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July 29, 2011 / oop123

Java 7 is here!

Oracle has just released JDK 7 (just in case no one knows). It’s not a huge update in term of features (like Oracle said, “evolutionary”, not “revolutionary”), but it is an update nevertheless.

Since other people already wrote so much about the new features, I may as well just give you some links:

Apparently, Oracle pushed most of the major features planned in Java 7 to Java 8 (closures, Jigsaw, and the rest of Coin) in what they called “plan B” (very creative). Oh well.

July 27, 2011 / oop123

Project Euler #80 – Java

You can see the problem here: Problem #80.

This is a simple question (especially because it’s only asking for the digits of 100 number). The only trouble I encountered is misinterpreting “100 decimal digits” with the digits after the decimal point instead of the mathematical definition (as all the digits including digits before decimal).

I used the Newton-Raphson method and Java’s BigDecimal to calculate the square roots. For those who don’t know how the Newton-Raphson method works: for any number n, take a guess for its square root, and you can get a new and better guess with guess = (n / guess + guess) / 2.

public static String sqrtTo100Digits(int num) {
	BigDecimal bnum = BigDecimal.valueOf(num);
	BigDecimal TWO = BigDecimal.valueOf(2);
	BigDecimal guess = BigDecimal.valueOf(num / 2);
	for (int i = 2; i <= 122; i += 10) {       //122 should ensure a precision of up to 100
		BigDecimal temp = bnum.divide(guess, i, BigDecimal.ROUND_HALF_UP);
		guess = guess.add(temp).divide(TWO);
	}
	return guess.toString().substring(0, 101); //101 to account for decimal decimal point
}

The code of .main(String[] args) are then pretty straight forward.

int sum = 0;
for (int i = 2; i < 100; i++) {
	if (Math.sqrt(i) % 1 == 0) continue;
	String num = sqrtTo100Digits(i).toString();
	sum += num.charAt(0) - 48; //-48 converts a digit in char to its equivalent int
	for (int j = 2; j < num.length(); j++) {
		sum += num.charAt(j) - 48;
	}
}
System.out.println(sum);

Runs in around 56 milliseconds on my computer. A simple question. CU

July 24, 2011 / oop123

Writing a Simple Calculator in Java – Part 5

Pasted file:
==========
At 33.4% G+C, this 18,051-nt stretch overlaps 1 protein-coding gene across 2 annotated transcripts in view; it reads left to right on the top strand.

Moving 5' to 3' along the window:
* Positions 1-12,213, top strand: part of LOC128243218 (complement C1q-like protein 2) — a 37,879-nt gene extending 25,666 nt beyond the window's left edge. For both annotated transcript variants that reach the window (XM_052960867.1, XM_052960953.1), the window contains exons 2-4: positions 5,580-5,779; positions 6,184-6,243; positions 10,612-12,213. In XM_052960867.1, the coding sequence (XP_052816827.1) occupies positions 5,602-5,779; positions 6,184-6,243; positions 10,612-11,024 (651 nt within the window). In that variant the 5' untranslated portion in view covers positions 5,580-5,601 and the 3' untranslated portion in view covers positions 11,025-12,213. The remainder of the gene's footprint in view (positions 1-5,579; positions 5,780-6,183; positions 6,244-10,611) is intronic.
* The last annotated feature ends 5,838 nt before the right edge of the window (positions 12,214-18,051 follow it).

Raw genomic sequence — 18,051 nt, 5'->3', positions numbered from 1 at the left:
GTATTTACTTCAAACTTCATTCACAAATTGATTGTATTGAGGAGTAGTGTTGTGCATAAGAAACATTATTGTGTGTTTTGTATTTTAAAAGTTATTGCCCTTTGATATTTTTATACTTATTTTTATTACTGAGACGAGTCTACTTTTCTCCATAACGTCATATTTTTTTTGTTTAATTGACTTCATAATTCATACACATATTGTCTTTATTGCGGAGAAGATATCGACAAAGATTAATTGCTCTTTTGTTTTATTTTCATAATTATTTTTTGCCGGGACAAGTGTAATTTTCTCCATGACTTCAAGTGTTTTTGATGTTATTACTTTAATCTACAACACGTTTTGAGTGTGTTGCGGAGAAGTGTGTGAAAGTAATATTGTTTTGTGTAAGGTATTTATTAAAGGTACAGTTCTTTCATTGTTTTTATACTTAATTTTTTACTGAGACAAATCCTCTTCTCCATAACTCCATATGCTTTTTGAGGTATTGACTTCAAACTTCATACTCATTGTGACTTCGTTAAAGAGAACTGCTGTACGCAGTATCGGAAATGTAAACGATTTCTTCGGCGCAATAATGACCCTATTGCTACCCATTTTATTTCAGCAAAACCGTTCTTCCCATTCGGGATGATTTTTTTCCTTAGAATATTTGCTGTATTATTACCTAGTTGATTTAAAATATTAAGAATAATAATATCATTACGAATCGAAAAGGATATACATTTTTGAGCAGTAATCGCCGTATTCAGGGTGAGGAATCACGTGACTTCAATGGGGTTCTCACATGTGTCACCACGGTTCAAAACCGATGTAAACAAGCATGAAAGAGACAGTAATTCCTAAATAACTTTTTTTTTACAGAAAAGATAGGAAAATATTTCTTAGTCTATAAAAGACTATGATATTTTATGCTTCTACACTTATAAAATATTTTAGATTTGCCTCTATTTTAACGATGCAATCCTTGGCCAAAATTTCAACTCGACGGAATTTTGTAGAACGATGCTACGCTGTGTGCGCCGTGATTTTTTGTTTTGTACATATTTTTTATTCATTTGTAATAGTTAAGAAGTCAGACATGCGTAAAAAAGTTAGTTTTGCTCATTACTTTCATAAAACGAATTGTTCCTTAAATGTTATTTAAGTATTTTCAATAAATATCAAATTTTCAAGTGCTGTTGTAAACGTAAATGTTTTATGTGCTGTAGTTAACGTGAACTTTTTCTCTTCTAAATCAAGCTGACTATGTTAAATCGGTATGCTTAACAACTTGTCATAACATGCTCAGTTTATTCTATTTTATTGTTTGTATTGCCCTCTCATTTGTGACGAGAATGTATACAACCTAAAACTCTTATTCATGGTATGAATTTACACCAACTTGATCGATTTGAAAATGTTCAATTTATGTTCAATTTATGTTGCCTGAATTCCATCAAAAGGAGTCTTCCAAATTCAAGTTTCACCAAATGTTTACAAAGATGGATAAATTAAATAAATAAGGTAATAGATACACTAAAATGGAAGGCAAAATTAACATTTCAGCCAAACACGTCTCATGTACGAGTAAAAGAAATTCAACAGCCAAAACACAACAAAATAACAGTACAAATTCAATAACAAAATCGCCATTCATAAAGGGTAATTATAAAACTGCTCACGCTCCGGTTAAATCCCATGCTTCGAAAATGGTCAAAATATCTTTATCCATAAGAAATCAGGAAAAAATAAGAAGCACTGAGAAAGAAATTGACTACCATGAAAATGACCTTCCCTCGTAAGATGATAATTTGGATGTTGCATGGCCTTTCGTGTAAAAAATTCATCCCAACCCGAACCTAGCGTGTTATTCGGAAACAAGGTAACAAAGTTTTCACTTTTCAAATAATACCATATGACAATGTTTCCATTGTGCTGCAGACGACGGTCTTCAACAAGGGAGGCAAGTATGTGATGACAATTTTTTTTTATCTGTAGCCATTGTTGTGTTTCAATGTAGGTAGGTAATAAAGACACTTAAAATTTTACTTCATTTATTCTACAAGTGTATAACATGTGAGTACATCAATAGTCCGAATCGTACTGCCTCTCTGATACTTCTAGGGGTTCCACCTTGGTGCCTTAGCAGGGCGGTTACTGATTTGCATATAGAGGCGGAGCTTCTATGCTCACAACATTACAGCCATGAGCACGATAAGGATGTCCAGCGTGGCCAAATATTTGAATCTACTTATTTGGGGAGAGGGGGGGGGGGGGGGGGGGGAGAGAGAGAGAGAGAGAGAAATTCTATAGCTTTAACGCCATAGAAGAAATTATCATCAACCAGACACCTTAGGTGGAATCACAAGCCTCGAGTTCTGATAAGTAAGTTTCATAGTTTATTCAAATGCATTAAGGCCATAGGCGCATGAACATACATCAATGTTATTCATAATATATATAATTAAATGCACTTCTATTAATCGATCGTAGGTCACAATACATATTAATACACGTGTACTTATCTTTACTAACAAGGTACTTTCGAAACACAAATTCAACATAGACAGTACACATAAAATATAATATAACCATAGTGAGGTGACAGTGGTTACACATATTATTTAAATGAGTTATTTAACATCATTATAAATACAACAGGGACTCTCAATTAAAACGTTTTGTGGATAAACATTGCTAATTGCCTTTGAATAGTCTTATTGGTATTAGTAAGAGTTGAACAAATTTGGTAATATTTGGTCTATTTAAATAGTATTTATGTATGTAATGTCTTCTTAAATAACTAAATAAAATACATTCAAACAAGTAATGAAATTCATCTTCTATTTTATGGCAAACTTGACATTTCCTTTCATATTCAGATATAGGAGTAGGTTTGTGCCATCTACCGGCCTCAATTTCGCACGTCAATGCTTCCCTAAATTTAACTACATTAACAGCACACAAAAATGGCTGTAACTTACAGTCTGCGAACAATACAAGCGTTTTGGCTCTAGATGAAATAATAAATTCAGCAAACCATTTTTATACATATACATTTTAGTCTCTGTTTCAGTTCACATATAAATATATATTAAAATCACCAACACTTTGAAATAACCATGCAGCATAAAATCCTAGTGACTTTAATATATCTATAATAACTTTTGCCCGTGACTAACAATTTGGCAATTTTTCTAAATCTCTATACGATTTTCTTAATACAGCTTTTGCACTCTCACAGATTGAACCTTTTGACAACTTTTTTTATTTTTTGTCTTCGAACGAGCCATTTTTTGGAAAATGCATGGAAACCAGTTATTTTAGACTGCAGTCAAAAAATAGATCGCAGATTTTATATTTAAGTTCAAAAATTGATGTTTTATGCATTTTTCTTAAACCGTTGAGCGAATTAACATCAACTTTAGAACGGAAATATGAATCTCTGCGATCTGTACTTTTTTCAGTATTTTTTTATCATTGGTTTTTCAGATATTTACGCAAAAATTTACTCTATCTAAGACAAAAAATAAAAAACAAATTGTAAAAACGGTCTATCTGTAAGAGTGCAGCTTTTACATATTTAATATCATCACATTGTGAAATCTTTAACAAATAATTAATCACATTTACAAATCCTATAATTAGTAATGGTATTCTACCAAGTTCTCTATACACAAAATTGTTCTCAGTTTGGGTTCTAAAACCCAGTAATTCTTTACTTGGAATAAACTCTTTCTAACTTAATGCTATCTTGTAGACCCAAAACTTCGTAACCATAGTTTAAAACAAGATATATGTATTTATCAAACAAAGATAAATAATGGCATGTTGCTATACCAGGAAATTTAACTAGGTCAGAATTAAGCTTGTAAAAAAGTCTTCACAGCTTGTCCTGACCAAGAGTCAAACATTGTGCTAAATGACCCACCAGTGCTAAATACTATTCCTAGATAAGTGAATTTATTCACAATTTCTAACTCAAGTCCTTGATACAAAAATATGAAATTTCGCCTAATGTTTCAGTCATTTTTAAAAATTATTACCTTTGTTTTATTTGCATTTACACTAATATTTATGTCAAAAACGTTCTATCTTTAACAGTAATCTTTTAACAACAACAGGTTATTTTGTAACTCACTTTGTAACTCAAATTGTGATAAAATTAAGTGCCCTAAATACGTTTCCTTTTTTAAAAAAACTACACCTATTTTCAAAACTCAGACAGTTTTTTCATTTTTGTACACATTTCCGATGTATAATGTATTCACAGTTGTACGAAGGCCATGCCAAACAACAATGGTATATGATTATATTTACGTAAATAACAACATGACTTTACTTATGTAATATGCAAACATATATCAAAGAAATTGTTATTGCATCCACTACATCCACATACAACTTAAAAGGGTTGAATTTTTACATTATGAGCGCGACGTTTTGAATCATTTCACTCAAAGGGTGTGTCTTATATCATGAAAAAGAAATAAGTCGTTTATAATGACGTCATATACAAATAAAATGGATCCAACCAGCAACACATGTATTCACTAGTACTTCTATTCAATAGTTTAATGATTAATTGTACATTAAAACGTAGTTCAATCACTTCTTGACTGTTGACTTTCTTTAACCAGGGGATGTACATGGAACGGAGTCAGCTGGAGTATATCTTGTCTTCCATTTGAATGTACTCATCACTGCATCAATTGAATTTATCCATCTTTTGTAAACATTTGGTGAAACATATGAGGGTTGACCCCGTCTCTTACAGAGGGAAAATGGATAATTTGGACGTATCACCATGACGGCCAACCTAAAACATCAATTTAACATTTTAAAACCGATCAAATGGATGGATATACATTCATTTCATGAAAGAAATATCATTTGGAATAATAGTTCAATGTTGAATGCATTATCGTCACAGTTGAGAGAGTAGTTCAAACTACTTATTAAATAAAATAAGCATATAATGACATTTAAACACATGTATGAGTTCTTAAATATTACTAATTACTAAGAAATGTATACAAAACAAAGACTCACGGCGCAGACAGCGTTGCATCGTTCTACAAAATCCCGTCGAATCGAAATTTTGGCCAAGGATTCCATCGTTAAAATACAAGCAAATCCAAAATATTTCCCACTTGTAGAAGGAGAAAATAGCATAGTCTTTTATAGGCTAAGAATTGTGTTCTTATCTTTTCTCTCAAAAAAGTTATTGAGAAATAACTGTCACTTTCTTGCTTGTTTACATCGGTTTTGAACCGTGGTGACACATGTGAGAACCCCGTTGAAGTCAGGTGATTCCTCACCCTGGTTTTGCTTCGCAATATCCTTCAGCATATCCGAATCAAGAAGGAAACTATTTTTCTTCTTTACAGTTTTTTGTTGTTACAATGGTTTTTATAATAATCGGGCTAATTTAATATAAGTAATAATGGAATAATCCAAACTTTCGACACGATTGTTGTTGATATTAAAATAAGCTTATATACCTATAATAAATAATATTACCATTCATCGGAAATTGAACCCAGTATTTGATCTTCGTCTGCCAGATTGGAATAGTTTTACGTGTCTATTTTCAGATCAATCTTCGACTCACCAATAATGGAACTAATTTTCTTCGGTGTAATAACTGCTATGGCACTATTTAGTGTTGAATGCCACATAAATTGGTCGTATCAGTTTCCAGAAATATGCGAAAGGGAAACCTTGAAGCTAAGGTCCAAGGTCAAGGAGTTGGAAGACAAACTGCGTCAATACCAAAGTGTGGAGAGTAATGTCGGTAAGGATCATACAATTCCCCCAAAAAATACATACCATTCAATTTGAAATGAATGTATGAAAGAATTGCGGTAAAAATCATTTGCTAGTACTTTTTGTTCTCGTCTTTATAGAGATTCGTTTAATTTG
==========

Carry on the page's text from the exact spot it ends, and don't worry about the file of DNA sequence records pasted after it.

Let’s define an enum to hold the memory functions (M+, MR, and MC).

package gui.action;
import java.awt.event.*;
import java.math.BigDecimal;

public enum Memory implements ActionListener {
	;

	//store the BigDecimal
	private static BigDecimal num = null;

	/*
	 * Should override this in the enums
	 */
	@Override
	public void actionPerformed(ActionEvent e) {}
}

M+: Add the stored BigDecimal and the current BigDecimal.

M_PLUS {
	public void actionPerformed(ActionEvent e) {
		BigDecimal num2 = new BigDecimal(CalcUtils.getNum());
		if (num != null) num = num.add(num2);
		else num = num2;

		if (BigDecimal.ZERO.equals(num)) {
			num = null;
		}
	}
}

MR: Show the stored BigDecimal.

M_RECALL {
	public void actionPerformed(ActionEvent e) {
		if (num != null) CalcUtils.setNum(num.toString());
	}
}

MC: Clear the stored BigDecimal.

M_CLEAR {
	public void actionPerformed(ActionEvent e) {
		num = null;
	}
}

The only thing missing is an indicator to user there is a number in memory. I’m not going to add that now it’s part 5, but it’s pretty simple and you can imagine how it can be implemented.

July 21, 2011 / oop123

Writing a Simple Calculator in Java – Part 4

Let’s define an enum to hold the unary functions.

package gui.action;
import java.awt.event.*;
import java.math.BigDecimal;

public enum Unary implements ActionListener {
	;

	/*
	 * Should override this in the enums
	 */
	@Override
	public void actionPerformed(ActionEvent e) {}
}

Decimal Point: If there isn’t already a decimal point on the displayed number, append a decimal point.

DOT {
	public void actionPerformed(ActionEvent e) {
		String str = CalcUtils.getNum();
		if (!str.contains(".")) CalcUtils.setNum(str + ".");
	}
}

Reverse Sign: If there is a negative sign at the beginning of the number, take it away; otherwise, add it.

REVERSE_SIGN {
	public void actionPerformed(ActionEvent e) {
		String str = CalcUtils.getNum();
		if (str.startsWith("-")) CalcUtils.setNum(str.substring(1));
		else CalcUtils.setNum("-" + str);
		//or CalcUtils.setNum(str.startsWith("-") ? str.substring(1) : "-" + str)
	}
}

Percentage Sign: Divide the current number by 100.

PERCENTAGE {
	public void actionPerformed(ActionEvent e) {
		BigDecimal num = new BigDecimal(CalcUtils.getNum());
		num = num.divide(new BigDecimal("100"));
		CalcUtils.setNum(CalcUtils.trimToMaxDigitsAndTrailing0IfNumIsFloat(num.toString()));
	}
}

Square Root: Square root current number (use Math.sqrt())

SQRT {
	public void actionPerformed(ActionEvent e) {
		Double num = Math.sqrt(Double.parseDouble(CalcUtils.getNum()));
		CalcUtils.setNum(CalcUtils.trimToMaxDigitsAndTrailing0IfNumIsFloat(num.toString()));
	}
}

Inverse: Take the inverse (1/x) of current number.

INVERSE {
	public void actionPerformed(ActionEvent e) {
		BigDecimal num = new BigDecimal(CalcUtils.getNum());
		num = BigDecimal.ONE.divide(num, 20, BigDecimal.ROUND_HALF_UP);
		CalcUtils.setNum(CalcUtils.trimToMaxDigitsAndTrailing0IfNumIsFloat(num.toString()));
	}
}

Backspace: Delete last digit of current number. Also watch out when the current number only has one single digit.

BACKSPACE {
	public void actionPerformed(ActionEvent e) {
		String num = CalcUtils.getNum();
		if (num.length() == 1 || (num.length() == 2 && num.startsWith("-"))) {